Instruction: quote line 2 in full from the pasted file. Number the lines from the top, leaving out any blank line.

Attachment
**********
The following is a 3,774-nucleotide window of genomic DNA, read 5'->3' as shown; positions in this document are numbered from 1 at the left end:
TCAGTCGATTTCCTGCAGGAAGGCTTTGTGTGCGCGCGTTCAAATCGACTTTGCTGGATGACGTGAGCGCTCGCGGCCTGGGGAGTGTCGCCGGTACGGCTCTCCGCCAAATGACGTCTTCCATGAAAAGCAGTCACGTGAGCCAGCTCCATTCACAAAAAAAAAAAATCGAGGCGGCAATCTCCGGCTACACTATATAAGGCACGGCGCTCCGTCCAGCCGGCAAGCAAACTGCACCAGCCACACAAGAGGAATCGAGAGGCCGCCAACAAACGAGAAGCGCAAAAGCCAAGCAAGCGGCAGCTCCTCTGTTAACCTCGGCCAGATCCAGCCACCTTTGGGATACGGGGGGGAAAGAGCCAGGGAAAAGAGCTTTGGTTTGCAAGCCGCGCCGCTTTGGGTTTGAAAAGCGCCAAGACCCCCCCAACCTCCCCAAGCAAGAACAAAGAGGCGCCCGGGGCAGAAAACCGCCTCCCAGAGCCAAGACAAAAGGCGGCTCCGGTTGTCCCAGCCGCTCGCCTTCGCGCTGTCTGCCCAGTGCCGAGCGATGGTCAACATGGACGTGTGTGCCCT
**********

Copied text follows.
TCAGTCGATTTCCTGCAGGAAGGCTTTGTGTGCGCGCGTTCAAATCGACTTTGCTGGATGACGTGAGCGCTCGCGGCCTGGGGAGTGTCGCCGGTACGGCTCTCCGCCAAATGACGTCTTCCATGAAAAGCAGTCACGTGAGCCAGCTCCATTCACAAAAAAAAAAAATCGAGGCGGCAATCTCCGGCTACACTATATAAGGCACGGCGCTCCGTCCAGCCGGCAAGCAAACTGCACCAGCCACACAAGAGGAATCGAGAGGCCGCCAACAAACGAGAAGCGCAAAAGCCAAGCAAGCGGCAGCTCCTCTGTTAACCTCGGCCAGATCCAGCCACCTTTGGGATACGGGGGGGAAAGAGCCAGGGAAAAGAGCTTTGGTTTGCAAGCCGCGCCGCTTTGGGTTTGAAAAGCGCCAAGACCCCCCCAACCTCCCCAAGCAAGAACAAAGAGGCGCCCGGGGCAGAAAACCGCCTCCCAGAGCCAAGACAAAAGGCGGCTCCGGTTGTCCCAGCCGCTCGCCTTCGCGCTGTCTGCCCAGTGCCGAGCGATGGTCAACATGGACGTGTGTGCCCT